Editor’s note: guest post from Neuroscience graduate student Erica Landis.
Evidence is increasing that lack of reproducibility, whatever the cause, is a systemic problem in biomedical science. While institutions like the NIH and concerned journal editors are making efforts to implement more stringent requirements for rigorous and reproducible research, scientists themselves must make conscious efforts to avoid common pitfalls of scientific research. Here at Emory, several scientists are making greater efforts to push forward to improve scientific research and combat what is being called “the reproducibility crisis.”
In 2012, C. Glenn Begley, then a scientist with the pharmaceutical company Amgen, published a commentary in Nature on his growing concern for the reproducibility of preclinical research. Begley and his colleagues had attempted to replicate 53 published studies they identified as relevant to their own research into potential pharmaceuticals. They found that only 6 of the 53 publications could be replicated; even with help from the original authors. Similar studies have consistently found that greater than 50 percent of published studies could not be replicated. This sparked a period of great concern and questioning for scientists. It seemed to Begley and others that experimenter bias, carelessness, poor understanding of statistics, and the career-dependent scramble to publish contributes to a misuse of the scientific method. These factors contribute to what is now called the reproducibility crisis. In April 2017, Richard Harris published Rigor Mortis, a survey of the problem in preclinical research, which has kept the conversation going and left many wondering what the best solution to these issues could be. To combat the reproducibility crisis, Harris argues that funding agencies, journal editors and reviewers, research institutions, and scientists themselves all have a role to play.
For its part, the National Institutes of Health (NIH) developed new requirements for reproducibility and transparency in research proposals submitted to its institutions to ensure researchers conduct their studies with rigor and care. These guidelines include authentication of key biological and chemical resources involved in experiments. “This is just the scientific method.” says Stacy Heilman, Ph.D, Emory Pediatrics Assistant Professor and Co-Director for Pediatric Research Operations, Grants Education & Cores.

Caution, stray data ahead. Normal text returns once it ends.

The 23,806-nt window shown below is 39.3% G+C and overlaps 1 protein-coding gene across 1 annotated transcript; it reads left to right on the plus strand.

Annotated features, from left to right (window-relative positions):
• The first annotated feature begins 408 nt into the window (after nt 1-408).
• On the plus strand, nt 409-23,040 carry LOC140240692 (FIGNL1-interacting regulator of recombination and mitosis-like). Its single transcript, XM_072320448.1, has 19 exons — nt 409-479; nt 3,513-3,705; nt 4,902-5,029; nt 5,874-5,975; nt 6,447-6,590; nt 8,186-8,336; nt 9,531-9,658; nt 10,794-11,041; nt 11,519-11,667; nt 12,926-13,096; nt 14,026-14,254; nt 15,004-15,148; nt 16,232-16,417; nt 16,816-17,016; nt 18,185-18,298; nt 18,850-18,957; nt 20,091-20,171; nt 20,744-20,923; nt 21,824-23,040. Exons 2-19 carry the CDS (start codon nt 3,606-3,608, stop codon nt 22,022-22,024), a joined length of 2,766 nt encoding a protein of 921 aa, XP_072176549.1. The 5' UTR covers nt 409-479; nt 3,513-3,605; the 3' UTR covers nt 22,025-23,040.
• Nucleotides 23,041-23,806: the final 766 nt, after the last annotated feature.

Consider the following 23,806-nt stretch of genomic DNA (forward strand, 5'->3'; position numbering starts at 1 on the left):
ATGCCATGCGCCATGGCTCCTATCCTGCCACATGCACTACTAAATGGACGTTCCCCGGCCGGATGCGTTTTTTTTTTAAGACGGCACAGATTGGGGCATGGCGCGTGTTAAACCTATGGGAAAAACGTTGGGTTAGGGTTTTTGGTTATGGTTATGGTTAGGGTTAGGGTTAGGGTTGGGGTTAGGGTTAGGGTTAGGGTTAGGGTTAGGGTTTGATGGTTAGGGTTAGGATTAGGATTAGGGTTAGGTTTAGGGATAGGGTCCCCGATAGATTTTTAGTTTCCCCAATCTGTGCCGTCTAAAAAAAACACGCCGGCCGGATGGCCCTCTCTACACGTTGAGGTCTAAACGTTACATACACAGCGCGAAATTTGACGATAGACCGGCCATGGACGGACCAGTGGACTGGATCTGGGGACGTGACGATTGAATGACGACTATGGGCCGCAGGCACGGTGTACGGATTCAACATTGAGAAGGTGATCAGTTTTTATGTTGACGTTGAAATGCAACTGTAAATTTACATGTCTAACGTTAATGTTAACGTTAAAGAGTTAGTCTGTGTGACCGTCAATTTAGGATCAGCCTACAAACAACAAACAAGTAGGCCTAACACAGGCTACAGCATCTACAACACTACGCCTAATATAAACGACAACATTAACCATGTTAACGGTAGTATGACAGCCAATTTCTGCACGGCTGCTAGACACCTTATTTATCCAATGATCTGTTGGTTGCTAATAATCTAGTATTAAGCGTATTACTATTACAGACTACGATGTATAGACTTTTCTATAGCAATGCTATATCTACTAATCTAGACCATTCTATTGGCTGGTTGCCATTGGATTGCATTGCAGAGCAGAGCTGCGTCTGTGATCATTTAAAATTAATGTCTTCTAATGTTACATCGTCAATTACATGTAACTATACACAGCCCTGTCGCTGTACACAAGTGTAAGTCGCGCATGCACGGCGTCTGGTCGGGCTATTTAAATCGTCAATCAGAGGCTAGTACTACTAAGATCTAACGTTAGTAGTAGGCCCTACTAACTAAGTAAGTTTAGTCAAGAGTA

In her role leading the K-Club, a grant writing support group, Heilman helps Emory’s early career scientists both understand the need for rigor and transparency and satisfy that need in their funding proposals. In her opinion, these requirements are simply a return to good science which we have drifted away from. In addition to validating experimental materials, Heilman points out the importance of statistics and communication skills in solving the reproducibility crisis. Understanding the application and interpretation of statistics in research, Heilman says, is the “crux” of effective science. From proposing rigorous statistics and experimental care scientists must implement changes themselves in their own work to effect change.
Funding is not the only area of science that needs to improve for rigor and transparency to be recovered in preclinical research. Scientists themselves must ask each other to raise the standards applied to experiments and publications. Ray Dingledine, PhD, Professor of Pharmacology, recently gave a talk explaining how he felt scientists contributed to the reproducibility crisis within their own labs. First, he says we place too much importance on an arbitrary standard of statistical significance, the p value. Like Heilman, Dingledine sees proper statistics as a key part of the scientific method and as a common error in current published studies. In addition, the field of academic research prioritizes high impact publications, which encourages researchers to pursue quick-to-publish, exploratory experiments over more time- and money- intensive experiments which are more likely to be reproducible. Finally, Dingledine argues that human nature works against us, putting too much confidence in small numbers and early results which can lead us to incorrect conclusions. These ideas complement those that Begley, Harris, and others have proposed. Dingledine leaves his audience with advice following the advice of psychologist Daniel Kahneman; think more slowly. By being more careful and thoughtful about how scientists design their experiments and apply statistics to interpret their results, scientists can improve the chance their work will be upheld by future investigators, Dingledine says.